What does technology integration look like in your classroom?
This is the question posed to us in Course 4. I’m attempting to answer it with an example from my class.
A few years ago I had a 5th grade student, Cass, who wanted to teach others Spanish. Her level of Spanish was amazing and I suggested she teach an online mini course, not having any idea what that could really look like. Cass decided to give it a go and created a Google form seeking potential students and/or classes. I sent out her form via Twitter to spread the word. When someone responded she instantly shared the news with me.
A Spanish teacher in Florida wanted her to teach her 6th graders. Cass composed an email to the teacher in Florida. She cc’d me in on the conversation but the letter came from her. They chose a date. The Florida teacher then sent Cass the material she wanted her to “cover”. Feeling a bit overwhelmed, Cass shared with me the list of 40 plus words present in the traditional end-of-chapter pages. I was sad, yet not surprised, this teacher was still using such a traditional textbook/approach, but that’s another post. Cass and I decided 40 words weren’t practical for one lesson and chose six important verbs from the list.
Cass prepared her lesson. She asked for the names of a few students in the actual class and learned that the class would be visiting the Dali Museum in the near future. She created a lesson that integrated the students in Florida and the new vocabulary with an imaginary story of the theft of an important piece of art at the Dali Museum. She created flashcards with images to use in her lesson. She practiced in front of our class and received valuable feedback from her classmates.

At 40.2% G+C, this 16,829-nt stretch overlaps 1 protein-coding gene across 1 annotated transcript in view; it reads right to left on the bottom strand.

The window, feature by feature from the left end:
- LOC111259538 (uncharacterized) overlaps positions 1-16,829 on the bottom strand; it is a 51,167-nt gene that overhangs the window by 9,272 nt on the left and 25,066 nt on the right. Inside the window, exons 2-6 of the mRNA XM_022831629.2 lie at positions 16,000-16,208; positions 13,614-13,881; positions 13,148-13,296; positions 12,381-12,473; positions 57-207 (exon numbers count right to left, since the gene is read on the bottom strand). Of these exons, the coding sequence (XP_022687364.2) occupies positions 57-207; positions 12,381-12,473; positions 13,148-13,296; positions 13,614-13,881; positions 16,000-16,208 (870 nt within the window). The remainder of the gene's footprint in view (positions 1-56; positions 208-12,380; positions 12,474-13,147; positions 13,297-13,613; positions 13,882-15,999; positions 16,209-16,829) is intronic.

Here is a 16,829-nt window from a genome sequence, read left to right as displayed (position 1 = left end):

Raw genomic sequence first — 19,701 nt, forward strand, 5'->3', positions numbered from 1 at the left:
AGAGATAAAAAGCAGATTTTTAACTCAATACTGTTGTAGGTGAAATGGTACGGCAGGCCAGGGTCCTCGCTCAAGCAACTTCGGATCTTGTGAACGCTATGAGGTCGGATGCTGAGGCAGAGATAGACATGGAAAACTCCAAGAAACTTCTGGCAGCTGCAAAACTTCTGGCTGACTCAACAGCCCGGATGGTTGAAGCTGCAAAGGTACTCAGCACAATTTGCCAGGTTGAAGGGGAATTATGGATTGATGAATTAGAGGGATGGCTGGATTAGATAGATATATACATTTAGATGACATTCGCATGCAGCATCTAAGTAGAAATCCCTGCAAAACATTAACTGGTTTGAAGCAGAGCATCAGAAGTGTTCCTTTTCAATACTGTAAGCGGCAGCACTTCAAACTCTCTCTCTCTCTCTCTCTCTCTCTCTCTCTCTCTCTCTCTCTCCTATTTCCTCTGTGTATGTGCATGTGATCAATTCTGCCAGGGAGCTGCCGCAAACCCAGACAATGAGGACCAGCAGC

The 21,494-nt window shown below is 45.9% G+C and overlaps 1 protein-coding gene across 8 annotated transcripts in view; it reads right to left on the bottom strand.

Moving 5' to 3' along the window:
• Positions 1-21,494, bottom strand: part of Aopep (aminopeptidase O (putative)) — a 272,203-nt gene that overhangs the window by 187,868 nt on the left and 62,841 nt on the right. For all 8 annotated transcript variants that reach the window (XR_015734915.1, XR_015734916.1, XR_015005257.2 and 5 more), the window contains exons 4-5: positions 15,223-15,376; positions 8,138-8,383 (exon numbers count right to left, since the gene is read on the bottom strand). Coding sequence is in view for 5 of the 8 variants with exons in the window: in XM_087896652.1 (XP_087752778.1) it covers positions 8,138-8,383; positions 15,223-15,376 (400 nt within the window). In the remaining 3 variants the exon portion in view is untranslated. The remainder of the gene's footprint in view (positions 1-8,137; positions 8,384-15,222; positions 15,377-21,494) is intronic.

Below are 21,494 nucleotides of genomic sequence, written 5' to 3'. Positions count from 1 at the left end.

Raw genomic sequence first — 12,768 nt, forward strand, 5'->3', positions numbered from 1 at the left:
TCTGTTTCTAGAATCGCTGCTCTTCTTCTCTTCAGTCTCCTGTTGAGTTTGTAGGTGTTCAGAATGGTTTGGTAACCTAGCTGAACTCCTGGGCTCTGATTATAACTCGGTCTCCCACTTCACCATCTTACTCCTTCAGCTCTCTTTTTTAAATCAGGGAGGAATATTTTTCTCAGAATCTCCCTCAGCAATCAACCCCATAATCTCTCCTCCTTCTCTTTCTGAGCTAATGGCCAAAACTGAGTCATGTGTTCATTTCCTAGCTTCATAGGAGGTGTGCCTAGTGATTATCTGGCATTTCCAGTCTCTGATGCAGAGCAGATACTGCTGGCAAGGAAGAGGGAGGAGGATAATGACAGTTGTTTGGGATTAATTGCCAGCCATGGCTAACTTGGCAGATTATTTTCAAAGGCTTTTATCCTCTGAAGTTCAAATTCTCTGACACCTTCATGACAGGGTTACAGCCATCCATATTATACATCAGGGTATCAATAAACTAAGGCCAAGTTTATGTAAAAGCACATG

She also came to my 1st grade class and practiced the lesson in front of a bunch of eager 6-year-olds. We then Skyped a friend of mine in Costa Rica who was learning Spanish so she could practice the lesson once more over Skype.
The big day arrived. Cass was ready and excited. I was a little nervous.
The lesson started fabulously but almost immediately the video feed in Florida went out and Cass couldn’t see the class. She could hear them but she couldn’t see them. Fortunately, they could still see and hear her so the lesson continued. She was slightly rattled but continued like a pro. I would not have remained so poised. Reminds me of last night’s episode of The Voice where the contestant continued singing after her mic went out. Cassidy finished her lesson in about 25 minutes and we were both thrilled. The teacher thanked her and then wanted her students to thank her as well. We quickly created an Edmodo group for an easy location to continue the conversation. Each student in Florida wrote a post to Cass thanking her and sharing their new learning.
Although it was time for lunch and recess, Cassidy stayed in and personally answered each reply.
This lesson represents for me true integration of technology (or redefinition) according to the SAMR framework.
The funny thing…
My biggest take-away with her lesson had nothing to do with technology. It was when the Florida teacher commented to me that she thought it was quite interesting (I believe she meant interesting in good way) that Cassidy made the lesson personal and chose to teach the vocabulary in the context of a story.
This brings me to the TPACK model of technology integration which has always been a bit complicated for me in the past. As transformative as the technology can and should be, pedagogy and often content trump the technology for me every time. Even moving up the SAMR scale won’t be truly transformative if content and pedagogy aren’t addressed in the learning.
Hopefully Cassidy’s lesson inspired another WL teacher to possibly look differently at her pedagogy and content. Then again, the inspiration would never have happened without the amazing possibilities that the technology affords us today.
Could effective technology integration be like Justice Potter’s definition of pornography, “you just know it when you see it” but cannot define it?